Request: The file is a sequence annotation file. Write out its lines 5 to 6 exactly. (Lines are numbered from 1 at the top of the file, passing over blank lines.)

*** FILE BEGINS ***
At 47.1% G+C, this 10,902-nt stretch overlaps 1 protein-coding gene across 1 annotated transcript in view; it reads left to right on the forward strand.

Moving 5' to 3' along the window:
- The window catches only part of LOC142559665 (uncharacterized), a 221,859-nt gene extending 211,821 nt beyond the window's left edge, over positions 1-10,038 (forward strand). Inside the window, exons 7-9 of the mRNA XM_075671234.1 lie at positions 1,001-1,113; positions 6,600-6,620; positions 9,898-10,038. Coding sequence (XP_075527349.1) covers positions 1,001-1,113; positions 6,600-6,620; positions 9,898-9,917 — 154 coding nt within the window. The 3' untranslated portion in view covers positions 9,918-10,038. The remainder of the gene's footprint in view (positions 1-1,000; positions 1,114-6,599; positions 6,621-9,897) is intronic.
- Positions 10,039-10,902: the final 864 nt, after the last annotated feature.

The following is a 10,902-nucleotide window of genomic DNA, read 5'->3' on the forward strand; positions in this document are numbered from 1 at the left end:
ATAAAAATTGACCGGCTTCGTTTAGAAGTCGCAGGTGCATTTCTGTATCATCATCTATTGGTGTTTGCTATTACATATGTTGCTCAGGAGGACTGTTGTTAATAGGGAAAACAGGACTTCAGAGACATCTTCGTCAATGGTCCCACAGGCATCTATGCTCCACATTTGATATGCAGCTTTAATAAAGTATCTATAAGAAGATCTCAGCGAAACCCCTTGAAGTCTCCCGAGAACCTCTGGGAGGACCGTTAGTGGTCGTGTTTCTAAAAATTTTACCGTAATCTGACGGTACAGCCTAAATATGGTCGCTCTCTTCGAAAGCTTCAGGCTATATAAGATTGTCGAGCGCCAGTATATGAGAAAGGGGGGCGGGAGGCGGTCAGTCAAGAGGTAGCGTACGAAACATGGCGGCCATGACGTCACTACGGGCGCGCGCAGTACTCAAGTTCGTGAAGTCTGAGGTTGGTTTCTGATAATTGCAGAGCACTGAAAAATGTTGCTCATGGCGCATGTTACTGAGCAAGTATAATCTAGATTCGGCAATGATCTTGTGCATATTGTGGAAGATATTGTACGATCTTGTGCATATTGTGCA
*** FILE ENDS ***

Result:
The following is a 10,902-nucleotide window of genomic DNA, read 5'->3' on the forward strand; positions in this document are numbered from 1 at the left end:
ATAAAAATTGACCGGCTTCGTTTAGAAGTCGCAGGTGCATTTCTGTATCATCATCTATTGGTGTTTGCTATTACATATGTTGCTCAGGAGGACTGTTGTTAATAGGGAAAACAGGACTTCAGAGACATCTTCGTCAATGGTCCCACAGGCATCTATGCTCCACATTTGATATGCAGCTTTAATAAAGTATCTATAAGAAGATCTCAGCGAAACCCCTTGAAGTCTCCCGAGAACCTCTGGGAGGACCGTTAGTGGTCGTGTTTCTAAAAATTTTACCGTAATCTGACGGTACAGCCTAAATATGGTCGCTCTCTTCGAAAGCTTCAGGCTATATAAGATTGTCGAGCGCCAGTATATGAGAAAGGGGGGCGGGAGGCGGTCAGTCAAGAGGTAGCGTACGAAACATGGCGGCCATGACGTCACTACGGGCGCGCGCAGTACTCAAGTTCGTGAAGTCTGAGGTTGGTTTCTGATAATTGCAGAGCACTGAAAAATGTTGCTCATGGCGCATGTTACTGAGCAAGTATAATCTAGATTCGGCAATGATCTTGTGCATATTGTGGAAGATATTGTACGATCTTGTGCATATTGTGCA